But, Tom's Columbimania did have some unintended consequences, other than the lunchtime misery of his friends for two weeks. First, though Arthur was perhaps more irritated by Tom during this two-week period than anybody else, his years of gaming had given him the ability to see in any situation or event some sort of tool to help bring about a situation he desired. And, as it happens, he had been selected to direct the second-semester enactment of "Into The Woods" and was already devising strategies to stretch the play as far as he expected the school to allow. Tom's increasingly ridiculous, increasingly overblown statements of wonder at a new discovery, always delivered in complete seriousness, but Arthur in mind to get him to audition... whenever auditions were to be held.
Before approaching Tom about it, he ran the idea by Orr, Kelly, and Toff one day after school when Tom had left for the library to read up on the beat movement. They were, as usual, in the computer lab, playing hearts. And, they were passing left.
Arthur grinned at Orr to his left and said, "You're welcome." He had passed the two of clubs, the ace of clubs, and the queen of spades.
Orr grumbled, "Thanks..." and turned away, as though disgusted.
He grinned up at the group and saw Arthur still staring at him.
"Say," Athur said, "I was just thinking..."
Orr looked at him just as he began staring at his cards.
He said, "I wonder who has the two of clubs..." And, when Orr played, he continued, "I was thinking... Tom's not a bad actor."
Kelly's head sprung up from her cards. She had been acting since middle school, and though Arthur had landed the part of the director, nobody in the school had acted in as many plays as she had. She said, "Oh, yeah?"
Arthur said, "Yeah... It's your turn, Kelly." It was. "I mean, don't get me wrong." He tossed his picked a card purposefully out of his hand and dropped it into the pile, grabbed it, and threw a diamond down. "He's annoying as Hell... But, he's not a bad actor."
Kelly grinned at him. "You little shit. You're already recruiting for Spring?"
Arthur said, "It's your turn again." It was. "Yeah, well, think about it this way." Kelly had taken the cards, and she led with a spade. Arthur winked at Orr. "Imagine if he wasn't writing his own lines!"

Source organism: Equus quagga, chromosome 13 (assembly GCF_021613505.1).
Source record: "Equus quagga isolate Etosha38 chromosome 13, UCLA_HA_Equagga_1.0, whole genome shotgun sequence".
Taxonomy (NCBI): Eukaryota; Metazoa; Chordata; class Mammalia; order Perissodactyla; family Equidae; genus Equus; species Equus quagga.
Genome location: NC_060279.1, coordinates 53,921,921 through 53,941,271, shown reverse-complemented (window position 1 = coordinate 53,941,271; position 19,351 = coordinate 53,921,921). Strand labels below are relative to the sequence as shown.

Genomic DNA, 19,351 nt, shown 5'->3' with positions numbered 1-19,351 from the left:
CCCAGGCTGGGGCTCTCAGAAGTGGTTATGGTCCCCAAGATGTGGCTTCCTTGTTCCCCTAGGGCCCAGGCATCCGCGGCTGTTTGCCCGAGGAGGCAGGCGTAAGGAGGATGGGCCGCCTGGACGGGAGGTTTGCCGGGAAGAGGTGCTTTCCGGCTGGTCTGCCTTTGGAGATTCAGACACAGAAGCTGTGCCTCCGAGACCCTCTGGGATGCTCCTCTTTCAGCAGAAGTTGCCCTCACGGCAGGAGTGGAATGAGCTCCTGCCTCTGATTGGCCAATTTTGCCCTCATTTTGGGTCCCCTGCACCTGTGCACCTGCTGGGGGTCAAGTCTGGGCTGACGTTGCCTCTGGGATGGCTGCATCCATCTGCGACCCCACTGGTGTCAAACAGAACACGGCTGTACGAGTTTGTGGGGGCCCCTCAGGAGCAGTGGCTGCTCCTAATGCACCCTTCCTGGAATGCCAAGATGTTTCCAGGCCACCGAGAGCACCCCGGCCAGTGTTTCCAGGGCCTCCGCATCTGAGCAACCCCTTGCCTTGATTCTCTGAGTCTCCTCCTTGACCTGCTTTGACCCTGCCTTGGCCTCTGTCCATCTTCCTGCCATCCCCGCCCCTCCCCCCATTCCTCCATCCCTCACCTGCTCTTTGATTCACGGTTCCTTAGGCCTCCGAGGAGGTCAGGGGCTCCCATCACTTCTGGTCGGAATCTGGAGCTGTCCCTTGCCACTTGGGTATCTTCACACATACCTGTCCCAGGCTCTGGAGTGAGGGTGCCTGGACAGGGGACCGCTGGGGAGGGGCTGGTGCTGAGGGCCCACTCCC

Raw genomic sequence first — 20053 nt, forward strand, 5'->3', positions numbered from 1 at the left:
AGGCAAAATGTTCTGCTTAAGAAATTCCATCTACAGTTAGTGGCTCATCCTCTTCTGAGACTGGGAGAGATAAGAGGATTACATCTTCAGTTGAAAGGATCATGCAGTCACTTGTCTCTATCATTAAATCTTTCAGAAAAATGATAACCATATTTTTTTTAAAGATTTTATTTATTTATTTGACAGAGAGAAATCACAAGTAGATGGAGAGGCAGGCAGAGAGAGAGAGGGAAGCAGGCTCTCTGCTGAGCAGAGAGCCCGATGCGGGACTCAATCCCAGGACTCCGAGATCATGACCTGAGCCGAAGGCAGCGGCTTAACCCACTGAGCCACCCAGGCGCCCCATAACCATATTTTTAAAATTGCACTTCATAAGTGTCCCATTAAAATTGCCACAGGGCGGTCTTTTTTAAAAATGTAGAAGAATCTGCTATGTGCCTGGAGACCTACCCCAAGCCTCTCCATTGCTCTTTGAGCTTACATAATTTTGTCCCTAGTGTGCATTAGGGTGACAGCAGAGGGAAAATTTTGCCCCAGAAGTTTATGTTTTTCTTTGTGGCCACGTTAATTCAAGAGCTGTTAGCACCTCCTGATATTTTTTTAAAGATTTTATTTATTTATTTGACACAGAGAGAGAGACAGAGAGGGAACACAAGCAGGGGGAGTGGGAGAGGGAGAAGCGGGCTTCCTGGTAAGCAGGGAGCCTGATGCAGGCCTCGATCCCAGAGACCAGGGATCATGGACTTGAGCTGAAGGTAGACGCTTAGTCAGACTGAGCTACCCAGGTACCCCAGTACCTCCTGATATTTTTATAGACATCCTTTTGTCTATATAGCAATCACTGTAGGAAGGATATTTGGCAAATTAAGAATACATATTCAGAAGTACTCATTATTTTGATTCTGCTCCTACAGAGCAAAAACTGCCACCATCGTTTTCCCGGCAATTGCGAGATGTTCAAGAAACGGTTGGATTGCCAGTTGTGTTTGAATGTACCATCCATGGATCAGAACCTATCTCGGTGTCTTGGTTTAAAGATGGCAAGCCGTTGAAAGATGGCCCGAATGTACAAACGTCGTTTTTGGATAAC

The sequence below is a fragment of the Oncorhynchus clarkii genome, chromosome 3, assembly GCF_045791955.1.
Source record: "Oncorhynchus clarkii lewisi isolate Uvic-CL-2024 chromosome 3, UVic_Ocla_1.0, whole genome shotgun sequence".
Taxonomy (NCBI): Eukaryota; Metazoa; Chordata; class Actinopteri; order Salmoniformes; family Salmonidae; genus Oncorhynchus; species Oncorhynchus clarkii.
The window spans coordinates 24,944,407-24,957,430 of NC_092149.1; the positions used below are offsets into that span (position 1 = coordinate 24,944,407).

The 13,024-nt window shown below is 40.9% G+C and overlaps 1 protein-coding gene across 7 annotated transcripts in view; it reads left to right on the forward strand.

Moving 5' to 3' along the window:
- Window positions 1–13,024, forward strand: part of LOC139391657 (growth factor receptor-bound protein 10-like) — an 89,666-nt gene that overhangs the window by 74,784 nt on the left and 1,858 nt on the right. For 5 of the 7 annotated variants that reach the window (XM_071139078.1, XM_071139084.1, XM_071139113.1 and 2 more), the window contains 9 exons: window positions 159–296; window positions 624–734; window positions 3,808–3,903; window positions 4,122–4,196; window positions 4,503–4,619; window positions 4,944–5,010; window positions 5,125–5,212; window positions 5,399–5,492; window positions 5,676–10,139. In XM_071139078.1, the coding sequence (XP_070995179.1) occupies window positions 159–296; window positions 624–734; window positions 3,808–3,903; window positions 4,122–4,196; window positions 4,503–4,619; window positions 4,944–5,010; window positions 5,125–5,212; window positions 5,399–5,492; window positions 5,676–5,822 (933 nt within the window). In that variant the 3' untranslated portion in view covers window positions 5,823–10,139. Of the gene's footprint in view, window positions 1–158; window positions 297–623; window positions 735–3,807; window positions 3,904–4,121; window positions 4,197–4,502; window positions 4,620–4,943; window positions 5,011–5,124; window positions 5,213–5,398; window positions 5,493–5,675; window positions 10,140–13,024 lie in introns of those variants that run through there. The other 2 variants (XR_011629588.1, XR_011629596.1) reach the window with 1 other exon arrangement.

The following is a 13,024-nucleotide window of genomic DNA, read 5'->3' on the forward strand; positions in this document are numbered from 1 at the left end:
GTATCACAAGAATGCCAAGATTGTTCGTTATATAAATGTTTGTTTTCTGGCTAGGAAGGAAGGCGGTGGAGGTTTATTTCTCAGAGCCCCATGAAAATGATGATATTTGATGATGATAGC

At this comment, Kelly laughed outright. "It would be a welcome change."
Arthur said, "My thinking exactly." He took the trick and played another spade, then turned to Orr, and raising an eyebrow, said, "What do you think?"
Orr played the last spade protecting his queen. "I don't know. He's got a lot going on as it is. Have you heard? He's applying to Columbia."
Toff grinned at him, but Kelly and Arthur were all business now. Kelly said, "But, he'll be done applying by then."
Arthur said, "Yep, he'll be longing for a new obsession."
Kelly had dropped a diamond, leaving Toff to take the spade trick with her king. She led club. She said, "He's never been in the market for obsessions before."
Arthur dropped a heart, winked at Orr again, and said, "Yeah, but... I just mean... you think he'd be interested? Think it'd be worth asking him?"
Orr had taken the clubs and led heart. He had no clubs left, but hardly expected to see them played now that Arthur had shown a void. The cause seemed lost. He sat in silence for an entire round, pretending to be thinking about Arthur's question but really trying to decide if there was any way to stave off taking with the queen. Finally, as Arthur took the hearts with a king, Orr said, "Yeah, sure, I mean... It can't hurt to ask, right?"
Arthur grinned back and played a low spade. "Your turn."
Orr sighed dramatically as he played his queen. He said, "Good job, Arthur." And, Kelly added "Nice!" as she dropped the ace of hearts.
But, after Orr's play, Arthur had stopped paying attention to him. He was reclining in his chair (the four or five degrees it would let him) and staring at Toff, his eyebrows raised in polite curiosity.